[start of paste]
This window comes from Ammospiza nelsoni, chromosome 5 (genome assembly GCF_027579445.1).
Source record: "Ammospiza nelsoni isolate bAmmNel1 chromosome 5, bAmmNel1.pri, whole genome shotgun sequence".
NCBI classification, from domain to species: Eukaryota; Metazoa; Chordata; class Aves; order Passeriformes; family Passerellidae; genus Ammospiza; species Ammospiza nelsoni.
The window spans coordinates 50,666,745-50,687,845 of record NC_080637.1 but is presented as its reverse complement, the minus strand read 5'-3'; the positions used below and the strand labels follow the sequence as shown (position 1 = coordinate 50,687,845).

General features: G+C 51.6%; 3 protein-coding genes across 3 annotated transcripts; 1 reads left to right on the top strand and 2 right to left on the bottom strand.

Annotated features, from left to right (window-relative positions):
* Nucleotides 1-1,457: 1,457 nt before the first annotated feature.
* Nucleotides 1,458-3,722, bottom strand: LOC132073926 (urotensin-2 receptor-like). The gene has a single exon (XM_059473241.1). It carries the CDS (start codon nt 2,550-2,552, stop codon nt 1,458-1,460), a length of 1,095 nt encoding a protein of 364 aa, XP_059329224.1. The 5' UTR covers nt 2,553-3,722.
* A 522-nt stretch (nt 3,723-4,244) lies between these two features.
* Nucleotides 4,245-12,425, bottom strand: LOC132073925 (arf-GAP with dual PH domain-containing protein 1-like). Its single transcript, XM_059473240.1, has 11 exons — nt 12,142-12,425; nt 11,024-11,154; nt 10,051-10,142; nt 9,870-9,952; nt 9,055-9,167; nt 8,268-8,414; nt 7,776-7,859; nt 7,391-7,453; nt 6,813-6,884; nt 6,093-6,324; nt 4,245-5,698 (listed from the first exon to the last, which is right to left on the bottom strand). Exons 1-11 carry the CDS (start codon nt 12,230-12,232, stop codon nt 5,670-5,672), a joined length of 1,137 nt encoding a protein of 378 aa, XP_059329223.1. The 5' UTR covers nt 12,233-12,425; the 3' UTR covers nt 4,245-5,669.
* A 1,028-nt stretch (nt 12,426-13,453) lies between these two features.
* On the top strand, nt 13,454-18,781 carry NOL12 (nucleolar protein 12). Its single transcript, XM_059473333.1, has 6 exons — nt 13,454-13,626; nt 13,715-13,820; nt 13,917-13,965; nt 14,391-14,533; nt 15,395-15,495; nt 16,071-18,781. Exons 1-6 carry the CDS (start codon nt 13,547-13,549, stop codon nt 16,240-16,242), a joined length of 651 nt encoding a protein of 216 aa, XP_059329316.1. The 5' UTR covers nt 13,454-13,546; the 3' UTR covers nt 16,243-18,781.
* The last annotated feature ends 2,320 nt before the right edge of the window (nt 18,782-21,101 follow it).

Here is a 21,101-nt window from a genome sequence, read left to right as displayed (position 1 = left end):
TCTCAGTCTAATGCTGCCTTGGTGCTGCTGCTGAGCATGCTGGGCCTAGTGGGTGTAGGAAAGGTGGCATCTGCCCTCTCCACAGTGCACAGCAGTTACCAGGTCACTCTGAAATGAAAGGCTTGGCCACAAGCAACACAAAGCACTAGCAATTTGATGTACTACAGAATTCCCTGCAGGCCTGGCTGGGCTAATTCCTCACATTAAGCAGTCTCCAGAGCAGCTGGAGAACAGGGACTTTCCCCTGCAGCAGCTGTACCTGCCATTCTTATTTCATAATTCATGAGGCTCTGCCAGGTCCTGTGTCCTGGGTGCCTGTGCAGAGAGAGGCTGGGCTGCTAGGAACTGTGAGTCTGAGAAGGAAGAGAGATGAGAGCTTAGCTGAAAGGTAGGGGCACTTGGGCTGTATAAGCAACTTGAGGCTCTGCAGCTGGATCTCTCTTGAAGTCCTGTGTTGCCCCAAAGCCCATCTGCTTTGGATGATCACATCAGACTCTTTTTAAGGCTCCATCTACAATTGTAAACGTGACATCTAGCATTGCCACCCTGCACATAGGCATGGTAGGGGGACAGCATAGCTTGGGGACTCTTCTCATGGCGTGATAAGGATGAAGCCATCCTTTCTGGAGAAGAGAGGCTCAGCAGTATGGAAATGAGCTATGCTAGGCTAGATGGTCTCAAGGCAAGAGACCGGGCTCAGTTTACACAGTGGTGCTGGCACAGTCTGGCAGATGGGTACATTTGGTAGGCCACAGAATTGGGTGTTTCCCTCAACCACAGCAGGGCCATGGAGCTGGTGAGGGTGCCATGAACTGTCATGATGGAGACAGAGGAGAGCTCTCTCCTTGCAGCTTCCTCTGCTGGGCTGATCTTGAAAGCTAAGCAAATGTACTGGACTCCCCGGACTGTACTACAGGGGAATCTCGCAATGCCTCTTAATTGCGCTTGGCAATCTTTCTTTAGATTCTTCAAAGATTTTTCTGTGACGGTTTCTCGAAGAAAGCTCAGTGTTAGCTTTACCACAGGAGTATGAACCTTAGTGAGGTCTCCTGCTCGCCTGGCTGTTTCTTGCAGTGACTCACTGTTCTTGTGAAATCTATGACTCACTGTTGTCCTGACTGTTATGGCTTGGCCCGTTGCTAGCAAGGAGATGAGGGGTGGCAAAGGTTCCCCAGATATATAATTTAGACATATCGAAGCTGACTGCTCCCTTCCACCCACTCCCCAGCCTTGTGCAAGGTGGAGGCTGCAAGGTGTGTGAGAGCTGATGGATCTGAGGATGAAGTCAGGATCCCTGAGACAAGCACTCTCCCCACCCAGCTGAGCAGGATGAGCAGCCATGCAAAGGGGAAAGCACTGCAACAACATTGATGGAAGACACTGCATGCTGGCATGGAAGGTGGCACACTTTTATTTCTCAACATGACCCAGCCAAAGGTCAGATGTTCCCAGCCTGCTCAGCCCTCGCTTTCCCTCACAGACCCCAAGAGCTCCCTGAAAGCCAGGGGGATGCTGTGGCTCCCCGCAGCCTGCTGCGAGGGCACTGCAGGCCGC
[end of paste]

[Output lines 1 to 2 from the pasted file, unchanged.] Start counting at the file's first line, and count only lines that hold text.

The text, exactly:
This window comes from Ammospiza nelsoni, chromosome 5 (genome assembly GCF_027579445.1).
Source record: "Ammospiza nelsoni isolate bAmmNel1 chromosome 5, bAmmNel1.pri, whole genome shotgun sequence".